RALEIGH, N.C. -- Descendants of slaves removed from Africa to clear swamps for a North Carolina plantation are holding a reunion at the site, with some spending the night in a reconstructed slave cabin.
About 40 descendants of two slaves named Kofi and Sally planned to gather Saturday at the Somerset Place State Historic Site , a former plantation in Creswell in eastern North Carolina. Six family members are among a group staying overnight on the grounds.
Mina Wilson, 57, of El Cerrito, California, is one of those spending the night as part of the Slave Dwelling Project. "I think it will be a deeply spiritual experience," she said. "I think we'll be talking and communing with the energy there."
Kofi and Sally were brought to Creswell from the coast of west Africa along with 78 other enslaved people, arriving in 1786, said Karen Hayes, site manager for Somerset. The swamp land had to be drained and cleared of century-old trees before crops could be planted, and the slaves did the back-breaking work in North Carolina's heat and humidity.
They first spent two years digging the 6 mile (9.6 km) transportation canal connecting Lake Phelps to the Scuppernong River so people, crops and equipment could be moved. The canal is 20 feet wide (6 meters) and up to 12 feet (3.6 meters) deep.
"They were dealing with mosquitos, snakes and heat exhaustion," Hayes said. "And they didn't know why they were here and why they were captured."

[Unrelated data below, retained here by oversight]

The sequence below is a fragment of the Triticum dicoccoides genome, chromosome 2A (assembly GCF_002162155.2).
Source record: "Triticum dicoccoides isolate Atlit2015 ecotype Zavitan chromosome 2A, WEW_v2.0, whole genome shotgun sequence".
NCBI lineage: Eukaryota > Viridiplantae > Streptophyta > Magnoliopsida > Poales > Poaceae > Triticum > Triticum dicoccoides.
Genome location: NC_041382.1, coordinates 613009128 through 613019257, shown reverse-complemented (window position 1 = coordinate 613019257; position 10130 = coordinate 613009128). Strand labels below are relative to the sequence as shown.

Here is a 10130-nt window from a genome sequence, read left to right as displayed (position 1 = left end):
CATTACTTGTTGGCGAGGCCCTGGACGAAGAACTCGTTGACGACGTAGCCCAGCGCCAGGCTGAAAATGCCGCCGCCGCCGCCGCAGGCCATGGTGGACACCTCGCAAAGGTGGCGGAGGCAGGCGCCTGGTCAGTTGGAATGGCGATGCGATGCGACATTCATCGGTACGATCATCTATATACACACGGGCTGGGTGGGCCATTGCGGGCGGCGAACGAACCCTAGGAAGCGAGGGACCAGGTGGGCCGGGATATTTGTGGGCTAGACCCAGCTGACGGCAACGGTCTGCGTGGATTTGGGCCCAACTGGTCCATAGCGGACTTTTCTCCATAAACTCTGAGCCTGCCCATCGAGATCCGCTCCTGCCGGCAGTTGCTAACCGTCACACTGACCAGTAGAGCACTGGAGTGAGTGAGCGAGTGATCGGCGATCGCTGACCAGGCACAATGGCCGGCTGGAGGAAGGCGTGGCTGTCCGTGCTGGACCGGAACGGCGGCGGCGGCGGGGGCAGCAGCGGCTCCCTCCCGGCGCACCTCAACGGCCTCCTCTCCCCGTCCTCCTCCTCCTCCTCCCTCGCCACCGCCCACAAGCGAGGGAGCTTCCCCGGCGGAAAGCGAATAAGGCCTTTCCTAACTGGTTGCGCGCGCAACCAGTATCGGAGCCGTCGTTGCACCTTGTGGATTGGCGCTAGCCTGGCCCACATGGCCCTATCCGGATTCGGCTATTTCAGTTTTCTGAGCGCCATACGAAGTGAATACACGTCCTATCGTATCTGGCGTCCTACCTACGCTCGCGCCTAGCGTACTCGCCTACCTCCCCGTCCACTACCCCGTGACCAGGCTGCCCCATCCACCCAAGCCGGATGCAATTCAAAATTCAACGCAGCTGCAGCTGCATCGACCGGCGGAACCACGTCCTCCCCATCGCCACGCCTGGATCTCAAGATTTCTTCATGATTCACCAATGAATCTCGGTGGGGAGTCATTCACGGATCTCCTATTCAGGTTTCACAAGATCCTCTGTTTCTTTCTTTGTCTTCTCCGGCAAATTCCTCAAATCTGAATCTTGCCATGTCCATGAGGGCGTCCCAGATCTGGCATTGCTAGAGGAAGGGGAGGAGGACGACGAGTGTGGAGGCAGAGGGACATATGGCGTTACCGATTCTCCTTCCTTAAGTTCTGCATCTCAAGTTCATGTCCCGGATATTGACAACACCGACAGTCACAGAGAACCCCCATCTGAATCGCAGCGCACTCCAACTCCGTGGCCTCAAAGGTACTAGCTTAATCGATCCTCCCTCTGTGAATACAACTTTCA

Those who collapsed on the side of the canals were left there by white overseers and then buried in the morning, she said. In an 1899 book, a former Somerset overseer said that the slaves would drown themselves to escape bondage and some died from the work. In an indication of mortality among the slaves, just 15 of the original 80 are identified on the 1803 slave inventory, according to genealogical data gathered by Dorothy Redford, former executive director of the site.
By 1865, Somerset had expanded to include thousands of acres of crops, along with sawmills. The number of slaves working the property grew to more than 200.
The main house, built about 1830, still stands while the original slave cabins did not survive. The two there today were built at the same location as the original ones, to the same size and using the same materials, Hayes said.
No slave descendants have ever spent the night there, Hayes said. The descendants are among 18 people staying on the grounds Saturday night.
The larger group includes Joseph McGill, who began the Slave Dwelling Project to emphasize the history of slaves. As part of that project, descendants of slaves have previously stayed at Thomas Jefferson's Monticello and at James Madison's Montpelier in Virginia.
McGill, who said he has stayed overnight in slave dwellings about 200 times, said the project is about awareness for him. "But for the descendants of those enslaved, it's totally different," he said. "It's making that connection. It's rare that African Americans can make those connections to the place where their ancestors were enslaved. ... They still have to get over the anxiety of visiting the place where their ancestors were enslaved."
It's a story that was new to Wilson when she got a package from Redford years ago telling her that she had descended from slaves — part of the sixth generation of Kofi and Sally. That story gives her "a different level of appreciation for the journey my parents and their parents took, and the vision they had to lead themselves from that to where I sit," she said. "I have an immense gratitude and appreciation for that."
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